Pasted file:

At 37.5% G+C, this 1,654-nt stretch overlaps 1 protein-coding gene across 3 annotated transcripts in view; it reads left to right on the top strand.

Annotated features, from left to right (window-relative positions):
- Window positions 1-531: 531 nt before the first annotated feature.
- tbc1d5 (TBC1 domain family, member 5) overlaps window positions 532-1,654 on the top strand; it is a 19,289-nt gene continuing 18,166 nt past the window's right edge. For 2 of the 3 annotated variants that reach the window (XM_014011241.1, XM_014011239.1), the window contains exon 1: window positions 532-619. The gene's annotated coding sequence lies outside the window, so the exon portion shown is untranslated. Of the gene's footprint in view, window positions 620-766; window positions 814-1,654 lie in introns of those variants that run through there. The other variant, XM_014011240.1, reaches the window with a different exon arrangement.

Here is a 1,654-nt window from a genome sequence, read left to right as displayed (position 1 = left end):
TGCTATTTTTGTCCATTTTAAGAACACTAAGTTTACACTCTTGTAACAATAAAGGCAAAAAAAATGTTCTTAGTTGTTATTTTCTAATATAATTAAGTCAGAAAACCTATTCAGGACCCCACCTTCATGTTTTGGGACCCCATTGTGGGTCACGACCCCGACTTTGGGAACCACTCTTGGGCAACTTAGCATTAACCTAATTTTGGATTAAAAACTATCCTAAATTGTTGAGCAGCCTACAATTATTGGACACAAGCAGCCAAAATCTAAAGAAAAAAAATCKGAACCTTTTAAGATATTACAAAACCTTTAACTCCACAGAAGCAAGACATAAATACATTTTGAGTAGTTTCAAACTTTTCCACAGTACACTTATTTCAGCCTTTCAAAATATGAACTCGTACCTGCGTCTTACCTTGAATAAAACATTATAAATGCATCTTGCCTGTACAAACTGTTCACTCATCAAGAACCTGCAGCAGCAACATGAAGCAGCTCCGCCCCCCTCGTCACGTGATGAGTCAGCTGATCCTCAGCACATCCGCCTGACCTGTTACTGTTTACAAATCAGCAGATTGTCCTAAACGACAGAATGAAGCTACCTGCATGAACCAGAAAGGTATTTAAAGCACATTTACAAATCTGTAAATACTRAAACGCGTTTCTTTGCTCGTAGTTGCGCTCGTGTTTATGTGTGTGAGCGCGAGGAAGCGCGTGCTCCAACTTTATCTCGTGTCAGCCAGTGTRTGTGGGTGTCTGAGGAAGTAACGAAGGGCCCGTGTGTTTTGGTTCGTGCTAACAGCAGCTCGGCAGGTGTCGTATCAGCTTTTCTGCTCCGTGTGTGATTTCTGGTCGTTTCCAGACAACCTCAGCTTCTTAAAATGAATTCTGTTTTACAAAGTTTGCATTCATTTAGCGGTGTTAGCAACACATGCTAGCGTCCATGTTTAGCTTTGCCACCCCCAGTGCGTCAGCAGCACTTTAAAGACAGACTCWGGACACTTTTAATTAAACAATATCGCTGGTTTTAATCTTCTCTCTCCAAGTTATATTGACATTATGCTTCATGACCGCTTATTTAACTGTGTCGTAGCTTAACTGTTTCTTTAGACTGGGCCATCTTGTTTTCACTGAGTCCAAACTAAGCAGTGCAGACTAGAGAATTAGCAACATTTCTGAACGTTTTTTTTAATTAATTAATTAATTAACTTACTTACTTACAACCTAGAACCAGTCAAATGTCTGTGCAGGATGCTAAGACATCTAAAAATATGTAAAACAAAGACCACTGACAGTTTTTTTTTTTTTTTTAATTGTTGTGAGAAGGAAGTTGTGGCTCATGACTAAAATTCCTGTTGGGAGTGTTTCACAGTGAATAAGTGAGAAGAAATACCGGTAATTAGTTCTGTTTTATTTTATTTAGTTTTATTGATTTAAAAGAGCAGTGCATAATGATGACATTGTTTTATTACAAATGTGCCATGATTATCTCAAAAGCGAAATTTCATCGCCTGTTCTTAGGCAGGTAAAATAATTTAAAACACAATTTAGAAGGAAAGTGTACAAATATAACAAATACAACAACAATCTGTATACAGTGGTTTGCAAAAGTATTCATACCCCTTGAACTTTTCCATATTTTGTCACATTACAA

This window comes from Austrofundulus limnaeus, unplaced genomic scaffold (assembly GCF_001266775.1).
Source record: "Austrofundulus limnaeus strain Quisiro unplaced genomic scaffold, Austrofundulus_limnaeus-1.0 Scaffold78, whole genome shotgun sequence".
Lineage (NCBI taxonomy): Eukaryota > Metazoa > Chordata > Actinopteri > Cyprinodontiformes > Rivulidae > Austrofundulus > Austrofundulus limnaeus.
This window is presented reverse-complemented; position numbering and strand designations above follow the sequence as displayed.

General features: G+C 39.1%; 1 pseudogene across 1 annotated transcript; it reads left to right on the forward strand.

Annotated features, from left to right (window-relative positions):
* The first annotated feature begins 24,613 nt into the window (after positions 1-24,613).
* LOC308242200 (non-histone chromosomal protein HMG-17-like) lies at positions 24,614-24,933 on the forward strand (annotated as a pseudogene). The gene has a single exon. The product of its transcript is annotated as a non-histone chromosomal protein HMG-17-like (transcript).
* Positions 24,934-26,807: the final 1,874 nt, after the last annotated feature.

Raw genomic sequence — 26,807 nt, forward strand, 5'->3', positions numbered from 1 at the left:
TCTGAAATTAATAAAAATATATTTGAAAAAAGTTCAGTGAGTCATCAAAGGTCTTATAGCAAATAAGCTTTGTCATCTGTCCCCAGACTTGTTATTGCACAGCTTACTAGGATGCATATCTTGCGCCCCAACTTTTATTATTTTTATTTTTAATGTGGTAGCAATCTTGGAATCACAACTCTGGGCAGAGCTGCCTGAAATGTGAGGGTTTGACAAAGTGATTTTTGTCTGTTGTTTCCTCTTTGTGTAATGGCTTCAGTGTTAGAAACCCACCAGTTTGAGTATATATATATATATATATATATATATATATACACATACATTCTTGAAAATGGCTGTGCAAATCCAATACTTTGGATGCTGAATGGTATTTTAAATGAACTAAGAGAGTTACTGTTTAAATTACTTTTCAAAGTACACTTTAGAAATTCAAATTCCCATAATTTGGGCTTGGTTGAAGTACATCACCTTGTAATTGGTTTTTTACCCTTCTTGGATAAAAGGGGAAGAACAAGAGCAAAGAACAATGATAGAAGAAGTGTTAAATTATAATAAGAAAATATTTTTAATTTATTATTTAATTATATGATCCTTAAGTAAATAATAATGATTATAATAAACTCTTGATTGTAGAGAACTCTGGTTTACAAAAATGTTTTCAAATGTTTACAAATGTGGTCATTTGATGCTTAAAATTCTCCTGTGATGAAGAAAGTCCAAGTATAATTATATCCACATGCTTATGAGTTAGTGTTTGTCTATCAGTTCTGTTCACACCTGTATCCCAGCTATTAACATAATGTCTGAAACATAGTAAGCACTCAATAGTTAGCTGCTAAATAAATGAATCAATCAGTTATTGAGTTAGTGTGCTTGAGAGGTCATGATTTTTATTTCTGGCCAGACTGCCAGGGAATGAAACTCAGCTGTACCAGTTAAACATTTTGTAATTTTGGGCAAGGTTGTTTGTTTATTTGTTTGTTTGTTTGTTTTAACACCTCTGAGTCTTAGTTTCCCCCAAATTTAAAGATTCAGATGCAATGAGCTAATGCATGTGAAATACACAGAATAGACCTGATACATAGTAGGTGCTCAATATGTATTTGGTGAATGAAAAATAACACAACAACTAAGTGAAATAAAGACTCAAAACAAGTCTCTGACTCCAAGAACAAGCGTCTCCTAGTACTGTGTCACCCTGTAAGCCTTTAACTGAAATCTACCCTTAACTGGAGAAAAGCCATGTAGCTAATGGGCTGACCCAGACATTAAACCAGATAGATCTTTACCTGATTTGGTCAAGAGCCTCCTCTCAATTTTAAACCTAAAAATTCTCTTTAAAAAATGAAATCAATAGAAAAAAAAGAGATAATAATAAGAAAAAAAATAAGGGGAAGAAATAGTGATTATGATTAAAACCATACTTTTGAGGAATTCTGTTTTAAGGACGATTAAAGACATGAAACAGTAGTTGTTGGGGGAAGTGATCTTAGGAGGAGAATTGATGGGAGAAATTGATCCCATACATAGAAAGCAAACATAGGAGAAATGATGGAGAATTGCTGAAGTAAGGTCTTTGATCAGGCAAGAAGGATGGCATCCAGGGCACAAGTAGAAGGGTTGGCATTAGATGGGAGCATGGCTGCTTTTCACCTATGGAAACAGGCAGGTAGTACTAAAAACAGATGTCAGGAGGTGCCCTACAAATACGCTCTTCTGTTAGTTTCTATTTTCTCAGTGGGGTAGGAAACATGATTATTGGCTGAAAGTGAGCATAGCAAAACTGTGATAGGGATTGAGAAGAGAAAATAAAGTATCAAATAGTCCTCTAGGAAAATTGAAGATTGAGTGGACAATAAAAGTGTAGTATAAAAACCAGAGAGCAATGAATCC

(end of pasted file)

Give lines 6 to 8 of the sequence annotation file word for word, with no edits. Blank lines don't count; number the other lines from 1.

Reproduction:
TGCTATTTTTGTCCATTTTAAGAACACTAAGTTTACACTCTTGTAACAATAAAGGCAAAAAAAATGTTCTTAGTTGTTATTTTCTAATATAATTAAGTCAGAAAACCTATTCAGGACCCCACCTTCATGTTTTGGGACCCCATTGTGGGTCACGACCCCGACTTTGGGAACCACTCTTGGGCAACTTAGCATTAACCTAATTTTGGATTAAAAACTATCCTAAATTGTTGAGCAGCCTACAATTATTGGACACAAGCAGCCAAAATCTAAAGAAAAAAAATCKGAACCTTTTAAGATATTACAAAACCTTTAACTCCACAGAAGCAAGACATAAATACATTTTGAGTAGTTTCAAACTTTTCCACAGTACACTTATTTCAGCCTTTCAAAATATGAACTCGTACCTGCGTCTTACCTTGAATAAAACATTATAAATGCATCTTGCCTGTACAAACTGTTCACTCATCAAGAACCTGCAGCAGCAACATGAAGCAGCTCCGCCCCCCTCGTCACGTGATGAGTCAGCTGATCCTCAGCACATCCGCCTGACCTGTTACTGTTTACAAATCAGCAGATTGTCCTAAACGACAGAATGAAGCTACCTGCATGAACCAGAAAGGTATTTAAAGCACATTTACAAATCTGTAAATACTRAAACGCGTTTCTTTGCTCGTAGTTGCGCTCGTGTTTATGTGTGTGAGCGCGAGGAAGCGCGTGCTCCAACTTTATCTCGTGTCAGCCAGTGTRTGTGGGTGTCTGAGGAAGTAACGAAGGGCCCGTGTGTTTTGGTTCGTGCTAACAGCAGCTCGGCAGGTGTCGTATCAGCTTTTCTGCTCCGTGTGTGATTTCTGGTCGTTTCCAGACAACCTCAGCTTCTTAAAATGAATTCTGTTTTACAAAGTTTGCATTCATTTAGCGGTGTTAGCAACACATGCTAGCGTCCATGTTTAGCTTTGCCACCCCCAGTGCGTCAGCAGCACTTTAAAGACAGACTCWGGACACTTTTAATTAAACAATATCGCTGGTTTTAATCTTCTCTCTCCAAGTTATATTGACATTATGCTTCATGACCGCTTATTTAACTGTGTCGTAGCTTAACTGTTTCTTTAGACTGGGCCATCTTGTTTTCACTGAGTCCAAACTAAGCAGTGCAGACTAGAGAATTAGCAACATTTCTGAACGTTTTTTTTAATTAATTAATTAATTAACTTACTTACTTACAACCTAGAACCAGTCAAATGTCTGTGCAGGATGCTAAGACATCTAAAAATATGTAAAACAAAGACCACTGACAGTTTTTTTTTTTTTTTTAATTGTTGTGAGAAGGAAGTTGTGGCTCATGACTAAAATTCCTGTTGGGAGTGTTTCACAGTGAATAAGTGAGAAGAAATACCGGTAATTAGTTCTGTTTTATTTTATTTAGTTTTATTGATTTAAAAGAGCAGTGCATAATGATGACATTGTTTTATTACAAATGTGCCATGATTATCTCAAAAGCGAAATTTCATCGCCTGTTCTTAGGCAGGTAAAATAATTTAAAACACAATTTAGAAGGAAAGTGTACAAATATAACAAATACAACAACAATCTGTATACAGTGGTTTGCAAAAGTATTCATACCCCTTGAACTTTTCCATATTTTGTCACATTACAA

This window comes from Austrofundulus limnaeus, unplaced genomic scaffold (assembly GCF_001266775.1).
Source record: "Austrofundulus limnaeus strain Quisiro unplaced genomic scaffold, Austrofundulus_limnaeus-1.0 Scaffold78, whole genome shotgun sequence".